Remember what David had endured to get here: anointed as a boy, he then waited, and nothing happened. He didn’t suddenly become important or gain a throne. No, he went back to the fields. Then he killed a giant, became part of Saul’s entourage, joined Saul’s army, became well known, became Saul’s enemy, fled for his life, hid in caves, lost his best friend, became king over part of the promised kingdom, and then, finally, became king over Israel. His anointing years ago had come to fruition, but it sure wasn’t easy.
But today was the day. A few verses before this is the well-known moment when David’s wife Michal looks down at her husband, the king, dancing and rejoicing over the ark and despises him. I assume David had lost kingly dignity in that moment and had given way to pure joy.
Yes, this was a party, a parade, the most exciting event in David’s life, when God’s promises to a young shepherd were truly brought to completion.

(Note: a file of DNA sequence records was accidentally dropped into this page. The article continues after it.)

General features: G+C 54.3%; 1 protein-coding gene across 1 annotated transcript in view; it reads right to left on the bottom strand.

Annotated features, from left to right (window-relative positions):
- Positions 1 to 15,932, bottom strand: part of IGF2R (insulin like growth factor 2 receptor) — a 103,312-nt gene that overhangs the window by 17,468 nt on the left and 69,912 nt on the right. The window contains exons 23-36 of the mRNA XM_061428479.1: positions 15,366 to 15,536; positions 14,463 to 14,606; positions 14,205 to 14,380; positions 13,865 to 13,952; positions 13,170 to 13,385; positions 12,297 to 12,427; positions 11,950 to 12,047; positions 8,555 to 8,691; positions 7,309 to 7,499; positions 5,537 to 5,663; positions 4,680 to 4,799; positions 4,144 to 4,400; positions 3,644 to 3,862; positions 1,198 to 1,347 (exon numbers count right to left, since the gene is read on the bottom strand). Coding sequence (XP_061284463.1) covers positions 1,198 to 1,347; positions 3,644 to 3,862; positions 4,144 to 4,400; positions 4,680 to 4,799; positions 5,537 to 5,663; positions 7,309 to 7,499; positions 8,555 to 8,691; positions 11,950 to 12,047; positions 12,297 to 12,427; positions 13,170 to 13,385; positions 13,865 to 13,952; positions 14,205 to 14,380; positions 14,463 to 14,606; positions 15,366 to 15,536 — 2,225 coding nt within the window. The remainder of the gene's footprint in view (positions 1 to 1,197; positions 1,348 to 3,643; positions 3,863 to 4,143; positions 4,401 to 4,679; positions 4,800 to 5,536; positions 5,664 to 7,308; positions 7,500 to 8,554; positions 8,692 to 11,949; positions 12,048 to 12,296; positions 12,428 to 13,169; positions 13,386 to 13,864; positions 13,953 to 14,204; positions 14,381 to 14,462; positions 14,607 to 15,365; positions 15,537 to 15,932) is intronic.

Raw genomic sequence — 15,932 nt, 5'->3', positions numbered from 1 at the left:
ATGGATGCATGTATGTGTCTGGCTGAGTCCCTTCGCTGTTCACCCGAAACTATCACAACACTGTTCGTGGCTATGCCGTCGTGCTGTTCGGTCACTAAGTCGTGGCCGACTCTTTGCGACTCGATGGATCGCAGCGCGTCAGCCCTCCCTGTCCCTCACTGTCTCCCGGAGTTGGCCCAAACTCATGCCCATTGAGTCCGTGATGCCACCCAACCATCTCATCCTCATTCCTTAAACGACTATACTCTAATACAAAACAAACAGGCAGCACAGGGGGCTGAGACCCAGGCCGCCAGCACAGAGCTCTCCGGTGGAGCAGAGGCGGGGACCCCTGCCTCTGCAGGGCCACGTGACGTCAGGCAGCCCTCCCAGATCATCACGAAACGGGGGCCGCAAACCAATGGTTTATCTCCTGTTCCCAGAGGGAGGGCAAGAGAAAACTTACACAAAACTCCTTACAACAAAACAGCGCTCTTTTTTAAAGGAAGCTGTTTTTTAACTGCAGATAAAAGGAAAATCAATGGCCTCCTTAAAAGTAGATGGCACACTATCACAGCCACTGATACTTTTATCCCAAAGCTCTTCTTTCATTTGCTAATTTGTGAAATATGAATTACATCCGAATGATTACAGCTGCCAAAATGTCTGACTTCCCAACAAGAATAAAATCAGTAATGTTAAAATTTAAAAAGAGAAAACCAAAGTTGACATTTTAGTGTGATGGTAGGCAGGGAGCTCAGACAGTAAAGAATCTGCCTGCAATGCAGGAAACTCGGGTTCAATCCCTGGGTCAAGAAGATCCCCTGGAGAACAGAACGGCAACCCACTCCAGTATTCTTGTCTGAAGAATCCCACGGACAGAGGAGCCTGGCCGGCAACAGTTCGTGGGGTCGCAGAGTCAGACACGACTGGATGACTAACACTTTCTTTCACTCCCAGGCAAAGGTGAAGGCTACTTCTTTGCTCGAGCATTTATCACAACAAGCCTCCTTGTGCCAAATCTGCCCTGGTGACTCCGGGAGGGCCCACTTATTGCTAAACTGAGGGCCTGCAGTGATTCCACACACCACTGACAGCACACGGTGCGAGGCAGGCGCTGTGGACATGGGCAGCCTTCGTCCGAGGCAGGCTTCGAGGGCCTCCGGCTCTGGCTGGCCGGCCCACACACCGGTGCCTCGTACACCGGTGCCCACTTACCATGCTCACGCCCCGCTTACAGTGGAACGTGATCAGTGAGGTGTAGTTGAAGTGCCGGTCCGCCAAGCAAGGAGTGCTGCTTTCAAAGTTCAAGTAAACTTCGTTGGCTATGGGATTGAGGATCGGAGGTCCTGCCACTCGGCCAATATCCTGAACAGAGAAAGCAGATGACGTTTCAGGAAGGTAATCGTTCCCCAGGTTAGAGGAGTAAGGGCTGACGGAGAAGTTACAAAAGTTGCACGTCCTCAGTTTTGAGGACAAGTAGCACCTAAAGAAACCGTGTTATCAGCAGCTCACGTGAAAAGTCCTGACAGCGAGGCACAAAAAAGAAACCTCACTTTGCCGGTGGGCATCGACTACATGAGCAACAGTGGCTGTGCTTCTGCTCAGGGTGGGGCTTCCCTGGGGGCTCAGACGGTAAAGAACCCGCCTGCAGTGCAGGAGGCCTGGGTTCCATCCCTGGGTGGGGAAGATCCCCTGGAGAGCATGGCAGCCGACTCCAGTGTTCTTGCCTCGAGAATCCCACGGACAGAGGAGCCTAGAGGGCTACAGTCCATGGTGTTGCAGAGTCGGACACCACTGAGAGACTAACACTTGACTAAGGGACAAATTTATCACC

Zoom back from the party
So, back to the verse. 1 Chronicles 16:8-36 is a song David gave to Asaph to sing as praise to the Lord. The implication is that this song would be sung often, maybe daily. This holiday, when the ark arrives, marks the first day the entire system of tabernacle worship during David’s reign is being set up, and music and praise and songs were part of it, a constant part of it. Today was this song’s debut.
The song is too long to go over here, but I thought I’d snag a few of the verbs. This is a song of praise from the people to God, and it includes commands like give praise, sing, glory, rejoice, seek, and remember. Then there is a section which specifically spells out things to remember in a recollection of what God has done for Israel. Finally we get back to our action verbs: ascribe glory, sing, give thanks, tremble, declare his glory, and worship.
How did the people respond? “Amen” and “Praise the Lord” (v. 36)